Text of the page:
Nicolle, tell us about your background …
I have worked in the interior design environment since high school. After gaining my interior design qualifications and working in the industry for several years, I opened my own business here at the age of 25. Bonville International Golf Resort was one of my first major projects. I started the business from home, before moving to commercial premises. Twelve years ago I relocated once again to our current location at the Jetty.
2016 will mark your 21st year in business. What significant changes have you seen in Coffs Harbour and its businesses over this time?
Changes have been major! The beginning of my career saw this area as a very conservative, brick and tiled built environment. With the exception of Korora, Sapphire and Emerald, few of the northern beaches suburbs existed, so all of the new sub divisions and population boom in that area is very significant.
There has been a lot of change to the retail landscape too, with the removal of the mall and recent renovation of Coffs Central along with the constant upgrading and expansion of Park Beach Plaza, both of which we played a role in. The development of the Health and Education campuses have also had a major impact on the region’s infrastructure. We were fortunate to have been part of the local services engaged when they were developed too.
Twenty one years ago, the café scene was in its infancy, and buying a cup of coffee was a scarcity on a Sunday afternoon. Thanks to the increase in population and tourism, the hospitality sector has seen major growth.
Do you have a signature style?
Our style is generally more contemporary with a textural, casual slant in response to our geography and the guidelines implied by the architecture here. But every project is different, and versatility is important. We would like to think that while we respond to trends and fashion, our design stands the test of time.
How do you keep up to date with industry trends?
We are constantly travelling to industry events and while we previously looked to print media for inspiration (read “magazineaholics”), we now subscribe to many newsletters, blogs and other online forums to be kept up to date. We tend to intuitively absorb trends by osmosis anyway, as our design radar is always tuned into new product emerging.
What do you find the most effective ways to promote your business?
Without doubt, the most effective way to promote our business is to provide excellent customer service, as it leads to word-of-mouth referrals. We’ve grown organically this way, as the use of our services require an element of trust from our clients and a referral from a reliable source is extremely valuable. Effective networking is also a skill that we continue to develop. Being time poor means being selective in regards to social groups versus networking functions. That said, there is a time and a place for both.
What marketing approaches have worked best for your business?
The best way to market interior design is visually. We keep our website updated with examples of recently completed projects and use social media to engage our audience. We keep our feed real by including images of our work in progress, mixed with life on the Coffs Coast. Beyond that, being a good communicator and being personable makes for positive interactions with clients, trades and the community.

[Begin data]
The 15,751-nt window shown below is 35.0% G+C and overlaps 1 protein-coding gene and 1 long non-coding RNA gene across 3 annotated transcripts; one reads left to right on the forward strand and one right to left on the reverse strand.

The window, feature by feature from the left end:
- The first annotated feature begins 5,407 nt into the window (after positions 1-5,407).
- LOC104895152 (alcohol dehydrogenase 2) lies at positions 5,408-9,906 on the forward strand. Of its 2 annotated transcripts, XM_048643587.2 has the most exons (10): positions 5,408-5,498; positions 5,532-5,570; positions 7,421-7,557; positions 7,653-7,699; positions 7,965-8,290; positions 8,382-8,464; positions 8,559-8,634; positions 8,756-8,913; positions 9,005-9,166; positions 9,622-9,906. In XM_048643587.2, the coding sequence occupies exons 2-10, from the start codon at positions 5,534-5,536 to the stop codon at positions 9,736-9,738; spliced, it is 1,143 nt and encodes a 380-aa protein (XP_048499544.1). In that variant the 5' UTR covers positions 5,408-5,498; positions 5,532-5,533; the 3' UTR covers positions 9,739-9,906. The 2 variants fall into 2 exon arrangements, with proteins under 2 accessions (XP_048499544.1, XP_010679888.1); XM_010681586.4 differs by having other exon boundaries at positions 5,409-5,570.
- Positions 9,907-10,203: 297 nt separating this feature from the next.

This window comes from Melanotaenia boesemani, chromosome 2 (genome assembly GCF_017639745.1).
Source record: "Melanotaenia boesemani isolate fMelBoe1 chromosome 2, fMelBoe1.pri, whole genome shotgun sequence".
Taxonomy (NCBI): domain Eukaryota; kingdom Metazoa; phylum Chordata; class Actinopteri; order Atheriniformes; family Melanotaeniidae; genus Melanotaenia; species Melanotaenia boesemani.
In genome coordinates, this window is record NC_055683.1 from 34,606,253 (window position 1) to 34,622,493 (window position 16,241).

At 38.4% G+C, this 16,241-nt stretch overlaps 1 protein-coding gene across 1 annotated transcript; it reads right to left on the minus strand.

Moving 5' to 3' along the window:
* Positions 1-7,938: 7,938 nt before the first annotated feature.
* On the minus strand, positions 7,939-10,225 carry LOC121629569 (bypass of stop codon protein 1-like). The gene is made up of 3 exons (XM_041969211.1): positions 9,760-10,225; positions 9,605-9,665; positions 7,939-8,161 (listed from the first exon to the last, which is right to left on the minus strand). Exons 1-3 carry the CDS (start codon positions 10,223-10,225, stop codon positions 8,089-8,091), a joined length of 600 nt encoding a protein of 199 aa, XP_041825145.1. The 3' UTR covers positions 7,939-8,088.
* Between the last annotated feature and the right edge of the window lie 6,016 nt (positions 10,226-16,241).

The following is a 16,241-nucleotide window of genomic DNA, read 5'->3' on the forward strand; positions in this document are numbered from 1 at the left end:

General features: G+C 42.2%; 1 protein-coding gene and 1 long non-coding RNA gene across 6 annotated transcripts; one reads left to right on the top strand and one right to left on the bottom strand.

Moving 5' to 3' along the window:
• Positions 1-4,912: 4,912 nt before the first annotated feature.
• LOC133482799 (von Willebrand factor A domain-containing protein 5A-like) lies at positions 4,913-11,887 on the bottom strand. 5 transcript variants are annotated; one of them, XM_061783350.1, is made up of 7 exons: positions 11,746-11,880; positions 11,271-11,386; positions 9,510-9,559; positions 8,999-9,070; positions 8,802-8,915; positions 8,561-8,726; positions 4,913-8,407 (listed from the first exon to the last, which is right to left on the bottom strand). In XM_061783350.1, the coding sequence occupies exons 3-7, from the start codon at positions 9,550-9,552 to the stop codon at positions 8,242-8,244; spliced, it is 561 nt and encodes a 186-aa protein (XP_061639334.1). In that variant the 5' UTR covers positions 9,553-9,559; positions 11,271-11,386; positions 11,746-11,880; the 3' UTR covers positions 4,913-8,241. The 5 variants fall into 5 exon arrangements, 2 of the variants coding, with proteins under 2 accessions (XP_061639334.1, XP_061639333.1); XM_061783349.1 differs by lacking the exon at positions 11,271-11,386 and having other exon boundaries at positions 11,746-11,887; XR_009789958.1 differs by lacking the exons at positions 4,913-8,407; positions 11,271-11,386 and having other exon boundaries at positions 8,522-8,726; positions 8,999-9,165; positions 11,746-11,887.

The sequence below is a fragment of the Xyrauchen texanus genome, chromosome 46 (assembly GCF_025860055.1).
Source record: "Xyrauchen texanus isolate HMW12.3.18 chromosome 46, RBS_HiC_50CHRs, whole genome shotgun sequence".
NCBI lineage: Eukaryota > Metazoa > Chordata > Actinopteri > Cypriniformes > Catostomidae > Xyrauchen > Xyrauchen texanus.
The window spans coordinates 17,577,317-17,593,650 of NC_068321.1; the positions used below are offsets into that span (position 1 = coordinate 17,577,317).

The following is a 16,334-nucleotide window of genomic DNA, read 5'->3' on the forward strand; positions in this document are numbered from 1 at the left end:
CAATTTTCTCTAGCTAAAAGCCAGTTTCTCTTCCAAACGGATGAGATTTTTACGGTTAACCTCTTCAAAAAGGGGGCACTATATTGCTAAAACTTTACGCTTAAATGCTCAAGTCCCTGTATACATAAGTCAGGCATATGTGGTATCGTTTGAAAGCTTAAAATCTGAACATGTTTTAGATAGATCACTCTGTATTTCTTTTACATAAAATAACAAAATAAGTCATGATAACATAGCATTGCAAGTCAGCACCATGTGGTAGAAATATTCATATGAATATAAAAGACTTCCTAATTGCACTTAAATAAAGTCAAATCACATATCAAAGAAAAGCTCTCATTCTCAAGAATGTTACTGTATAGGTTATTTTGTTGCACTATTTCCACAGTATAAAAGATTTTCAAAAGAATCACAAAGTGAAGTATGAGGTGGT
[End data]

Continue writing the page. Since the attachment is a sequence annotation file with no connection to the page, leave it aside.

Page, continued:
What advice would you offer to other women in business when it comes to crashing through the glass ceiling?
I have been self-employed for most of my career, so have been able to control the height of my own ceiling by my own set of limitations. In other words, the opportunity to take my career further has been at my discretion, and I have chosen to moderate it with what was important to me and what I could manage between family and several businesses.
However, in a company situation, my strategy would be to observe the key competencies within the current level of upper management and model a game plan accordingly. These skills are often tied closely to the organisation’s culture and vision.
Creative industries such as ours value innovation, those who strive for excellence, and people who think outside the square. Therefore, the concept of a glass ceiling is not necessarily relative. I believe these types of businesses/companies are more likely to promote individuals who are outgoing, risk takers and not afraid to tell it like it is. That being said, always being professional and having good interpersonal skills and a strong work ethic with clear goals are my personal guidelines for success in business.
Can you share for other small businesses, your top three tips for success and longevity?
- Make a plan, allow it to be flexible and persevere. Being a regional business means we are particularly vulnerable to the ebb and flow of the economy. We are a discretionary service and are a business often impacted by economic and property fluctuations. How you read and plan for these times and respond is critical to surviving.
- Remember the voice of the customer. We pride ourselves on being good listeners. It is imperative to the success of our design services that we understand the needs, wants, fears, desires and wishes of our clients.
- Surround yourself with good people. I’ve had some wonderful mentors during my career. Likewise, I’ve employed some excellent staff who share my passion for the industry and who bring a great work ethic to the business.
How do you spend time away from work?
My friends will laugh at this, but I try to find the balance! Life can be hectic (we have another business and two teenagers) for all of us. My personal motto is to “live well” or at least, try to. In a nutshell, that means spending time with family and friends, travelling, laughing and enjoying good food and wine. We live in an amazing place, and I consider myself very fortunate to be on the Coffs Coast doing what I love!